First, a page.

The operation of the converter of FIG. 1 will now be described by giving an example in which a particular Gray coded number is converted to the corresponding binary coded number. In the numeric example, the Gray- 'coded number applied to the input terminals G through G is 10111011, where the most significant digit is at the left and the least significant digit is at the right. Each of the exclusive or gates 10, 11, 12 and 13 in the first tier performs the exclusive or function on the two bit signals applied to its inputs to produce the first resulting number 10110000. The outputs of gates 10, 11 and 13 are Os because both of their inputs are ls. The output of gate 12 is 0 because both of its inputs are Us The gates 20 through 25 in the second tier of gates each responds to its two inputs to produce a second resulting number 10011100. Gates 20, 21 and 25 produce 0 outputs because their inputs are the same. Gates 27;, 23 and 24 produce 1 outputs because their two inputs are different.

Finally, the gates 30 through 36 of the third tier produce on output terminals 2 through 2 the number 11010010, which is the binary-coded equivalent of the number in the Gray code applied to the input terminals G through 6.

The conversion of an eight-bit Gray-coded number to the corresponding binary coded number is accomplished in the time of only three transistor circuit stage delays because there are only three tiers of exclusive or gate transistor circuits. If, for example, the converter is intended for converting numbers having sixteen bits, the converter will include four tiers of gates and will perform the conversion in four stage delays. The number of stage delays is equal to the number of tiers of gates in the converter. The converter is one in which all the bits of a number to be converted are applied in parallel to the 4 converter. The output bits of the binary-coded number are also available in parallel.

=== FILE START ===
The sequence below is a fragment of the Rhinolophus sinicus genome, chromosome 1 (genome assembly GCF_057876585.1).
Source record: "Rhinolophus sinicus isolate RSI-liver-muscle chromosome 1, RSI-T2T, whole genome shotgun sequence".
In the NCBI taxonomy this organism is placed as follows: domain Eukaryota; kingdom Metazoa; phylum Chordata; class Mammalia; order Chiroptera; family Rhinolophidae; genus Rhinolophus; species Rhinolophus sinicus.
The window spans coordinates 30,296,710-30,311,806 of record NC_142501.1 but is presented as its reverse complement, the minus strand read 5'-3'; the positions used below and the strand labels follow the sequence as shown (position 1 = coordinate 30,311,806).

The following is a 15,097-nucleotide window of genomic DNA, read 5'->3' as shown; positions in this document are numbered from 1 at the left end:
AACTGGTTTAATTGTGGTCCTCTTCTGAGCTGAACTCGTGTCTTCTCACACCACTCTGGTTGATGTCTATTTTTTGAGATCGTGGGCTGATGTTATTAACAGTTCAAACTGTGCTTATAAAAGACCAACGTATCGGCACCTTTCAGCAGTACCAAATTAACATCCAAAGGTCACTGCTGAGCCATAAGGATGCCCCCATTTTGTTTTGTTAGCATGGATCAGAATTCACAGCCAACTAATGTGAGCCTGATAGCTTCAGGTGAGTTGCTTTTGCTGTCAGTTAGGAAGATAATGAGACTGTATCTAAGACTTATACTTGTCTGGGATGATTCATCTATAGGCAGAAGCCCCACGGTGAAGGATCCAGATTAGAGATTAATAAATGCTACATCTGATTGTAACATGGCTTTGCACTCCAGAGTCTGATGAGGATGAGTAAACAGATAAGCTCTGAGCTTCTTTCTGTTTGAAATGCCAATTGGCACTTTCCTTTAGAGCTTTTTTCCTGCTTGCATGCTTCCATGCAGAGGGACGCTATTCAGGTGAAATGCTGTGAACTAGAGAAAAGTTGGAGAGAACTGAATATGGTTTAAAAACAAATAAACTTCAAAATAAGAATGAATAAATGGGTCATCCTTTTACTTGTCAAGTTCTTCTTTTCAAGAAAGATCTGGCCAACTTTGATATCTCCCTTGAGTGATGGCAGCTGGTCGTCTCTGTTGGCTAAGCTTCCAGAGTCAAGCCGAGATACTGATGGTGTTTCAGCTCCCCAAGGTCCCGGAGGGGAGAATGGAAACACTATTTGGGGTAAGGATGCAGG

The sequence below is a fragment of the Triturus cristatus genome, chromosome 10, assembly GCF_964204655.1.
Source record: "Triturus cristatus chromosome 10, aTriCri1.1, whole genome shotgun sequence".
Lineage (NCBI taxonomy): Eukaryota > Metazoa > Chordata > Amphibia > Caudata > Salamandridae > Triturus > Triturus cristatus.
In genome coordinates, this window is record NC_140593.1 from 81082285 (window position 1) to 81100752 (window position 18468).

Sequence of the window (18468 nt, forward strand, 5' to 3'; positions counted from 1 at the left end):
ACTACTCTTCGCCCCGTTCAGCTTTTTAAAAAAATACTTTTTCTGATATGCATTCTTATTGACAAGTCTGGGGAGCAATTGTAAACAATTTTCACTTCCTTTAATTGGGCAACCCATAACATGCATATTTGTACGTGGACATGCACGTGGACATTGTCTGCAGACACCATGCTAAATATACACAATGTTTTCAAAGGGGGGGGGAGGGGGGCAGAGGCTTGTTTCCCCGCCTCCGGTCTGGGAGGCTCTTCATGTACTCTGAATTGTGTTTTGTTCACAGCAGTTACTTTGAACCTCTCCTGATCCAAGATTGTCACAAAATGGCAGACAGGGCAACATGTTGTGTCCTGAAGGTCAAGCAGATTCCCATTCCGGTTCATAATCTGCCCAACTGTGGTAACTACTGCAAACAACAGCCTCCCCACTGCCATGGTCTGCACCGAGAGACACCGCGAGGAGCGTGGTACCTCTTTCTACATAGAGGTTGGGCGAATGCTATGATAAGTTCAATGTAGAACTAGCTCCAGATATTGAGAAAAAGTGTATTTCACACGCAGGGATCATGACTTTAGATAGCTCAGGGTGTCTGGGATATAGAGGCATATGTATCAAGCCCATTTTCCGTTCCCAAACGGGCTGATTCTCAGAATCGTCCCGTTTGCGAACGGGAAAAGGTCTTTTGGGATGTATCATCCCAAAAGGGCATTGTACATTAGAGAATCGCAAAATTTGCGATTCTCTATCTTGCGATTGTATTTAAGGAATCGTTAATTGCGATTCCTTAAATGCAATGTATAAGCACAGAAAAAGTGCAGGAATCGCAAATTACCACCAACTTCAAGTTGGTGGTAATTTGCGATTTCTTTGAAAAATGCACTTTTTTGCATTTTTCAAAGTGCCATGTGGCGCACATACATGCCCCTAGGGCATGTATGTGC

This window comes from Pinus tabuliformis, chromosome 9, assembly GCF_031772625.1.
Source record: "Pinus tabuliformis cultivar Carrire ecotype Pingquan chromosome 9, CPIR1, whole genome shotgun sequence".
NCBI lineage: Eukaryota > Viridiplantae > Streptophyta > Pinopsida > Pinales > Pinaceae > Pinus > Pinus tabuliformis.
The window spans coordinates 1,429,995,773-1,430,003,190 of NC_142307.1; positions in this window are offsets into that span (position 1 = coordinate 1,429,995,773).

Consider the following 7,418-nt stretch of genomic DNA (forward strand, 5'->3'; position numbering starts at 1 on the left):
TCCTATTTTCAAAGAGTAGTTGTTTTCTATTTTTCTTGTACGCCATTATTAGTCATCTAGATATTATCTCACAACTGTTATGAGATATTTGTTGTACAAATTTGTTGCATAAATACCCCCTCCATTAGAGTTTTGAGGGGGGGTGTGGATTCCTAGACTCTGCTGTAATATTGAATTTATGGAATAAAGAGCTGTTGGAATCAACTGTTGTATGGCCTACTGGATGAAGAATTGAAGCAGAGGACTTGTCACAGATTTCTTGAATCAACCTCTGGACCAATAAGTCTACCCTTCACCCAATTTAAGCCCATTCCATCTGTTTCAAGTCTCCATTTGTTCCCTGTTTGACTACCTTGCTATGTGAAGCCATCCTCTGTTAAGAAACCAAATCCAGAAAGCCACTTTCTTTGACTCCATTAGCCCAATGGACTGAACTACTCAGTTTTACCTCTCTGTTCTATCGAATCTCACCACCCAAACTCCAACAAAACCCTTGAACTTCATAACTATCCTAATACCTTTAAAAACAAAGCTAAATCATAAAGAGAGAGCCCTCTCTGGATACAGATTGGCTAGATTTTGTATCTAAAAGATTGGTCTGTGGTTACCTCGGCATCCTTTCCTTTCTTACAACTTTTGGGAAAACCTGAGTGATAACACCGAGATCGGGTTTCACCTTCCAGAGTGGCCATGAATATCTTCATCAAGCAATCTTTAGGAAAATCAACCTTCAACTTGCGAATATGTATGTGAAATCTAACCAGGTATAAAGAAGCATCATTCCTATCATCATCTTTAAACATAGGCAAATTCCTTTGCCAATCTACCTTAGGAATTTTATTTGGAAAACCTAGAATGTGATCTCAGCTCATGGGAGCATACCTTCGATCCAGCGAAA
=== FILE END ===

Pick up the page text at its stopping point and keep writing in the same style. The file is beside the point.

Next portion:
The input connections of the gates 10 through 13 of the first tier result, in efiect, in the performance of the exclusive or function on respective bits of the input Gray coded word, and corresponding bits of the same word after it is shifted four places to the right with a dropping of the four lowest order bits and the insertion of 0s in the four most significant bit positions. Similarly, the operation of the second tier of gates results in the performance of the exclusive or function on bits of the result from the first tier and bits of the result shifted two places to the right. Finally, the gates of the third tier perform the exclusive or function on bits of the result from the second tier of gates and the result shifted one place to the right. Therefore, the code conversion process performed by the system of FIG. 1 may also be performed by different means capable of shifting words to the right and performing the exclusive or function on respective bits of the unshifted word and the shifted word.

What is claimed is:

1. A converter for converting a number from the Gray code to the binary code, the number having not more than N digits, where N is any integral power of 2, comprising not more than N signal paths between Gray code input terminals and respective binary code output terminals, said paths including exclusive or gates arranged in log N tiers,

each of said tiers including a number equal to N N 2 of exclusive or gates having inputs coupled to respective low-order signal paths, where t is the number of the particular tier,

each gate also having an input coupled to a respective signal path N 2 bit positions removed in the higher order direction.

2. A converter for converting a number from the Gray code to the binary code, comprising N signal paths between Gray code input terminals and respective binary code output terminals, N being an integral power of 2, said paths including exclusive or gates arranged in log N tiers,

each of said tiers including a number equal to N -N/ 2 of exclusive or gates having inputs coupled to respective low-order signal paths, where t is the number of the particular tier,

each gate also having an input coupled to a respective signal path N/Z bit positions removed in the higher order direction.

3. A converter for converting a number from the Gray code to the binary code, the number having not more than N digits, and having more than N -1 digits, where N is any integral power of 2, comprising N input terminals for digits of the Gray coded number,

N output terminals for digits of the corresponding binary coded number,

N signal paths between said input terminals and respec tive output terminals including exclusive or gates arranged in a number equal to log N of successive tiers,